The Effects The Bonus Army - WWI soldiers promised $1 per day extra served - To be paid in 1945 - Allowed to borrow against it in 1931 - 1932 asked for full amount = denied
-Thousands from all over U. S. marched with their families on Capitol Building in D. C. to protest
-Calvary, tanks -Used tear gas and bayonets - Sent home with money from their bonus pay
Rugged Individualism n n No direct relief given by federal government Money would be given to businesses n Local government should give aid n Was nothing new – up until this time, this was the norm…
Resulted in: Hoovervilles – shantytowns of cardboard Hoover Blankets & Hoover Flags
Hoover’s Policies n Boulder (Hoover) Dam ¡ Hydroelectric power Arizona/Nevada n Federal Farm Marketing Board ¡ ¡ Limited production Helped market crops
Hoover’s Policies § Reconstruction Finance Corporation ¡ Loans to banks, railroads, businesses n Home Loan Bank Act ¡ Prevented foreclosures on farms and homes
3 Characteristics: 1. Over-cultivated land 2. Severe drought 3. High Winds
1932 Election: Hoover vs. FDR “This campaign is more than a contest between two men. It is more than a contest between two parties. It is a contest between two philosophies of government. ” - What is this saying about Hoover & FDR? - Their political ideologies? - How was the federal government’s role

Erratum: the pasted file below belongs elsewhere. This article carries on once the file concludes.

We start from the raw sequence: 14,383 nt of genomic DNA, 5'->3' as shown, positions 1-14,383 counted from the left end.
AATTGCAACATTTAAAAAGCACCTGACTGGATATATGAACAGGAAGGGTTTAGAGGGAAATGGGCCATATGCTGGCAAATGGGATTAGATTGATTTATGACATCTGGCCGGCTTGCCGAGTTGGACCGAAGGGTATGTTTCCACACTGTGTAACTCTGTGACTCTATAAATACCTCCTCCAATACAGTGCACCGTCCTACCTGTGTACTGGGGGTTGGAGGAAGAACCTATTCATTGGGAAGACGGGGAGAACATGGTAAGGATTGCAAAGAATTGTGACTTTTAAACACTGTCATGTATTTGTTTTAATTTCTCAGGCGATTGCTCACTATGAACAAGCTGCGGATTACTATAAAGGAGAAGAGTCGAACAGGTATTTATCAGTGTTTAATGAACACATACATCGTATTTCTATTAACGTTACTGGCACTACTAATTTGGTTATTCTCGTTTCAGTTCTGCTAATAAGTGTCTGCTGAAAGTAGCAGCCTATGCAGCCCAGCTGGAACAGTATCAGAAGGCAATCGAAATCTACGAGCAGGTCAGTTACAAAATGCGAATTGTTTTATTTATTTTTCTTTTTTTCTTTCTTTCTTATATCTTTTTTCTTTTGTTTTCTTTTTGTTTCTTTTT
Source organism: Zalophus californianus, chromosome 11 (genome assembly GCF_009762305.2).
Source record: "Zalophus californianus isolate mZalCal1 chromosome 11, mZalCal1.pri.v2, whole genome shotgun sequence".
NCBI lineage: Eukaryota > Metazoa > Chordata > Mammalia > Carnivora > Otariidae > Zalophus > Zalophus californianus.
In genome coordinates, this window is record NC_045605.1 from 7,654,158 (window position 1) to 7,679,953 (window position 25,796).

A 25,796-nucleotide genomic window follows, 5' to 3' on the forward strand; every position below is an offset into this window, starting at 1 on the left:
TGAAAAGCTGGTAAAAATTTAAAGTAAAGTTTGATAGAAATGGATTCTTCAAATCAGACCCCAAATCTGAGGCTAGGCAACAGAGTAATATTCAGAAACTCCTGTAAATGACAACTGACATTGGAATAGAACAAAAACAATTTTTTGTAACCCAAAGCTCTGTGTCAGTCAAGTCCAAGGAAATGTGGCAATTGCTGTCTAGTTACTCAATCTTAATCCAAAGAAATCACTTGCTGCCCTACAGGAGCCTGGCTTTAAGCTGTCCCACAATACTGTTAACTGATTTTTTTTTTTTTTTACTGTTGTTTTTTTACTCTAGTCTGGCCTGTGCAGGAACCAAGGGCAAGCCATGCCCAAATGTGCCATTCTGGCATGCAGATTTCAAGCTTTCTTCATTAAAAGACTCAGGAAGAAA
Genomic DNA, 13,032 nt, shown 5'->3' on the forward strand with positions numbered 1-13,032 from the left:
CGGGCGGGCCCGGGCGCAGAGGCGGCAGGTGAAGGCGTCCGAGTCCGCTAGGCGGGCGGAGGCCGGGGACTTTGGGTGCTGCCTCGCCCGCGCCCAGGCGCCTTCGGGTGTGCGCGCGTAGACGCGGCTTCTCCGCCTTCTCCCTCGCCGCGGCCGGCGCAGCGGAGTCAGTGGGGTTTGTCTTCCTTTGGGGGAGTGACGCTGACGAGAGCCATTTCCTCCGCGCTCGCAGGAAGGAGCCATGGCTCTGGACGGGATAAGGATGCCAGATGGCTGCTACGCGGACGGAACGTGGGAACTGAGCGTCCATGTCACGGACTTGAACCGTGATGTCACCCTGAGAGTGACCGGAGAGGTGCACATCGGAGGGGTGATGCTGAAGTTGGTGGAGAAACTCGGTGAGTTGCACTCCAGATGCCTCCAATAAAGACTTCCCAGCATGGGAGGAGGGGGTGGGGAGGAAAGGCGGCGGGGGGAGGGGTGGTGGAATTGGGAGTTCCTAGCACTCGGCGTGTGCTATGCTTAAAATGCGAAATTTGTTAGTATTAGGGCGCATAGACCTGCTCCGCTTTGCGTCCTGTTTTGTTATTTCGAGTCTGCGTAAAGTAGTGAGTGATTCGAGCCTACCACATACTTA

FDR vs. Hoover FDR: Keynesian or "pump priming" economics - Based on beliefs of economist John Maynard Keynes - Money should be invested in people, the working class - Then, spending would increase with new money in circulation, then businesses would expand to meet the new demand hire new workers Hoover: supply side or "trickle down" economics - Money was to be invested at top, in business - Then, businesses would expand, hire new workers and in turn, spur on spending and further economic growth http: //www. socialstudieshelp. com/USRA_New_Deal. htm
Escapism “We’re the first nation to go to the poorhouse in an automobile. ” - Actor Will Rogers n Movies n Car rides n Smoking
The Arts in the 1930 s Painting American Gothic Grant Wood
The Arts in the 1930 s Literature
The Arts in the 1930 s Literature Of Mice and Men
The Arts in the 1930 s Literature/Cinema Margaret Mitchell
The Arts in the 1930 s Literature “Citizen Kane” Orson Welles
Getting out of the Depression
Frances Perkins Sec. of Labor
Eleanor Roosevelt A woman is like a tea bag- you never know how strong she is until she gets in hot water. Great minds discuss ideas; Average minds discuss events; Small minds discuss people. It is not fair to ask of others what you are unwilling to do yourself. I could not at any age be content to take my place in a corner by the fireside and simply look on. No one can make you feel inferior without your consent.